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Tuesday, November 10, 2009

 

IEA accused of masking peak oil


the guardian yesterday reported on a whistleblower asserting that the international energy agency has succumbed to pressure from the united states to misrepresent global oil production and recoverable reserves from new discoveries in an effort to cover up a global peak and decline in oil, broadly known as 'peak oil'. the motive was ostensibly to suppress oil prices.

edward harrison:

Conspiracy theorists will love this one! But, we don’t need a conspiracy theory to see that the end of cheap oil is upon us. To find high quality oil deposits (I am not talking about Oil Sands in Alberta here) is becoming more and more expensive. And one oil field after another is hitting peak. We have seen it in Mexico, Russia, the North Sea, the Alaskan North Slope and elsewhere. The only thing keeping us from realizing the peak is Saudi Arabia, the swing producer in OPEC.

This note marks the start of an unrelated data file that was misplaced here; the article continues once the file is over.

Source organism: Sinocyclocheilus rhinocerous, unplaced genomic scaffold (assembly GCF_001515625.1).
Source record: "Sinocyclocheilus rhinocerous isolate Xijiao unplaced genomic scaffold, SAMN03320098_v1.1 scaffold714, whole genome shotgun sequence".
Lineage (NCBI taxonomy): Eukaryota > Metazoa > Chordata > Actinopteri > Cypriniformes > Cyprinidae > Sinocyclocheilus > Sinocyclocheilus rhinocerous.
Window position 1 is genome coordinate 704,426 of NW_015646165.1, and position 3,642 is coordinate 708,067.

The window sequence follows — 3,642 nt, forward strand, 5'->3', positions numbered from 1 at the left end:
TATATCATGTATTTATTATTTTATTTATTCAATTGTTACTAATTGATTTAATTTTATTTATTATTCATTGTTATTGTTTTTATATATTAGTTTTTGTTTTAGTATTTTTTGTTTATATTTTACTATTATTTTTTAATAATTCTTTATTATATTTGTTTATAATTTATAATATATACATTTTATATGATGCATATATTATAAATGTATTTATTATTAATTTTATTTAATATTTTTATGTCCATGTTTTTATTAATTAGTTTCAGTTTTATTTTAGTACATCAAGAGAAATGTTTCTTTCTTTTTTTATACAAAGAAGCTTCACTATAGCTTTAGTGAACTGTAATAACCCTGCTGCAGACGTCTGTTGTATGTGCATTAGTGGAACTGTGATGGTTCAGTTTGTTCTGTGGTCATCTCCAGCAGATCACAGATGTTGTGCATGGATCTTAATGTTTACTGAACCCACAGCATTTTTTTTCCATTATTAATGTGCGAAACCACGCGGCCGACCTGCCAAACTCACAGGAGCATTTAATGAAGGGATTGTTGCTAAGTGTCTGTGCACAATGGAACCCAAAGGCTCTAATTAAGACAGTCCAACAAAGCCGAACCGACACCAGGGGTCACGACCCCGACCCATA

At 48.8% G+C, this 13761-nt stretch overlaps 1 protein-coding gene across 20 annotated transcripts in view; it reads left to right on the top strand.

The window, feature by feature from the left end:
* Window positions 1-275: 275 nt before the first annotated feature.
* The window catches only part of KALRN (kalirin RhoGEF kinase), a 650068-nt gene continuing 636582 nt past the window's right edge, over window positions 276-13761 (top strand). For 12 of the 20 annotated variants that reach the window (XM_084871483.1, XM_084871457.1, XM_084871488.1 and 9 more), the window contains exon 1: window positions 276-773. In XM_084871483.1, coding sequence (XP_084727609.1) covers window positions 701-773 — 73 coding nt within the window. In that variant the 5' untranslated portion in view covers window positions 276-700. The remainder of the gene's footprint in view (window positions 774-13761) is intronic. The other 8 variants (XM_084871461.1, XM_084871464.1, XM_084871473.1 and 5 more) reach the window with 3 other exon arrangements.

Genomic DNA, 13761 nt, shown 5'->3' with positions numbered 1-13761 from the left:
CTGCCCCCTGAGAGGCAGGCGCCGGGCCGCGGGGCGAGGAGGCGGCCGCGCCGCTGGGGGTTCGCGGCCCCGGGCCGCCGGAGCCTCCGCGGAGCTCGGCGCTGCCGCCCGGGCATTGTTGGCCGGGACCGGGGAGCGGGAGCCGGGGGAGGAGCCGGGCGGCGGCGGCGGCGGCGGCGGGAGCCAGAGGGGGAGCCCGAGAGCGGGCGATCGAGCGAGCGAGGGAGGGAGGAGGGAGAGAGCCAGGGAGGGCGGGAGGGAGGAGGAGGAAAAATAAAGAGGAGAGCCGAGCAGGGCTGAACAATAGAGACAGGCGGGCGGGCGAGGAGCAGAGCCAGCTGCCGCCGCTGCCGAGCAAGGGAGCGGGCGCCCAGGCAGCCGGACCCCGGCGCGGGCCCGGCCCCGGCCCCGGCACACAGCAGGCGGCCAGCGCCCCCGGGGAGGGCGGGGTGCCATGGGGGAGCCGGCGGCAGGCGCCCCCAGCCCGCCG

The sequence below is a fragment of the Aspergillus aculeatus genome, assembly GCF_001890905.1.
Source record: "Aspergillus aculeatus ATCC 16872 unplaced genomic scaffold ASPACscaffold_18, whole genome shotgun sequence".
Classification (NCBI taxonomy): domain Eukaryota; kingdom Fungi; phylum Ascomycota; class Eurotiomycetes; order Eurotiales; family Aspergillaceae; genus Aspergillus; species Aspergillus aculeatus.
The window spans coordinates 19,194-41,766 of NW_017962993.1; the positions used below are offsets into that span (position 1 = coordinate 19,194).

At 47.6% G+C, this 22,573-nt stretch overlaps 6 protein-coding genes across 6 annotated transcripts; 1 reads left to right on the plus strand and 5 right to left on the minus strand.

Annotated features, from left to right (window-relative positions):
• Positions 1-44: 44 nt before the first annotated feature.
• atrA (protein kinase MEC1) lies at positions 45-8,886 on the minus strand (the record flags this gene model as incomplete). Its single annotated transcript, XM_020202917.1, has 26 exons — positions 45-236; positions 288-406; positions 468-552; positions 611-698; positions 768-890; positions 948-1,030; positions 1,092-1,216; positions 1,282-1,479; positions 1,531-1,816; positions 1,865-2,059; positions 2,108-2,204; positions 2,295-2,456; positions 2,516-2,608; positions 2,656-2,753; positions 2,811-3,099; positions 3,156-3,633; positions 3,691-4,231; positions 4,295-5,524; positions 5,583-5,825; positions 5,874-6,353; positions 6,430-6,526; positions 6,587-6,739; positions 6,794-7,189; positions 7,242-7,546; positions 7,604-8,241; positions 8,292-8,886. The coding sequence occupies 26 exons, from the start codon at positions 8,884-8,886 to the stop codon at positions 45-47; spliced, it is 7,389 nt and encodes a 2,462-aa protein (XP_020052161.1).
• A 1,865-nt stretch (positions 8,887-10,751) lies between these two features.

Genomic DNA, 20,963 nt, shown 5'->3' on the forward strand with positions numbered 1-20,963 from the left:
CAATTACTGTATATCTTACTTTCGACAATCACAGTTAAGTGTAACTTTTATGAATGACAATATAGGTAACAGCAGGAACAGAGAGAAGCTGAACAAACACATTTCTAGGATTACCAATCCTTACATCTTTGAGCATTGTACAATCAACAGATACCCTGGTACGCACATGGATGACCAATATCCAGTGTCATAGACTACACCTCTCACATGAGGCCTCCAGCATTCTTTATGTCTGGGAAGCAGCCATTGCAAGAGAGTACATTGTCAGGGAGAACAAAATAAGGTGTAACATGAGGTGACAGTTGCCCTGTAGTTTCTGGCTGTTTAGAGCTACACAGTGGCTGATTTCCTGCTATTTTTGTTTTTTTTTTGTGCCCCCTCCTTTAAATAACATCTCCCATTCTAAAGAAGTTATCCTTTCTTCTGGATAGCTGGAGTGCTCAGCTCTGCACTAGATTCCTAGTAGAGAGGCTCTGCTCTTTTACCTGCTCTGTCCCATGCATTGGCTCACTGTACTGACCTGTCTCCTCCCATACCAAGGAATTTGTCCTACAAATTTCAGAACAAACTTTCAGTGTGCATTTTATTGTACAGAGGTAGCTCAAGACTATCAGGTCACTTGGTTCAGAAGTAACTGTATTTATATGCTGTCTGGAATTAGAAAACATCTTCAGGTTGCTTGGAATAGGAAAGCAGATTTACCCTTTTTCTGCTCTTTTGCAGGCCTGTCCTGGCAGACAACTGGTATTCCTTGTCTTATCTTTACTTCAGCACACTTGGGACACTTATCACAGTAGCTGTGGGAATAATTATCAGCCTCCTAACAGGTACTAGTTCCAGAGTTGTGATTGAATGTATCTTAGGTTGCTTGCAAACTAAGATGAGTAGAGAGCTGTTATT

british petroleum provides, via seeking alpha, this chart of oil prices back to 1861. in real terms the price of oil clearly has never been so expensive as recently. it's impossible to divorce the effects of financialization from the asset price, but i suspect it is also reflecting a new era of increasing scarcity. and this is not new news. industry opinion has been moving in this direction for years. we at the behest of vice president and halliburton CEO dick cheney invaded iraq and will remain there to secure oil reserves -- the 2003 invasion was very much another in a long-running series of global resource wars over oil. i'm sure it won't be the last as the US and other nations attempt to overcome the ramifications of the net oil export problem and reach for some sort of energy autarky amid the dearth of new discoveries. even the allegedly-optimistic reports of the IEA have been pointing toward slowing production.

but this revelation very definitely demonstrates that peak oil is a deep and growing concern in the front of the collective mind of the oil industry. if assessments are being tinkered with for political reasons, it is because there are real problems entrained with real consequences for oil-dependent societies -- and there is no more oil dependent society on this earth than the united states, whose entire infrastructure was constructed in the age of cheap oil, whose industrial farming model is predicated on cheap petroleum products.

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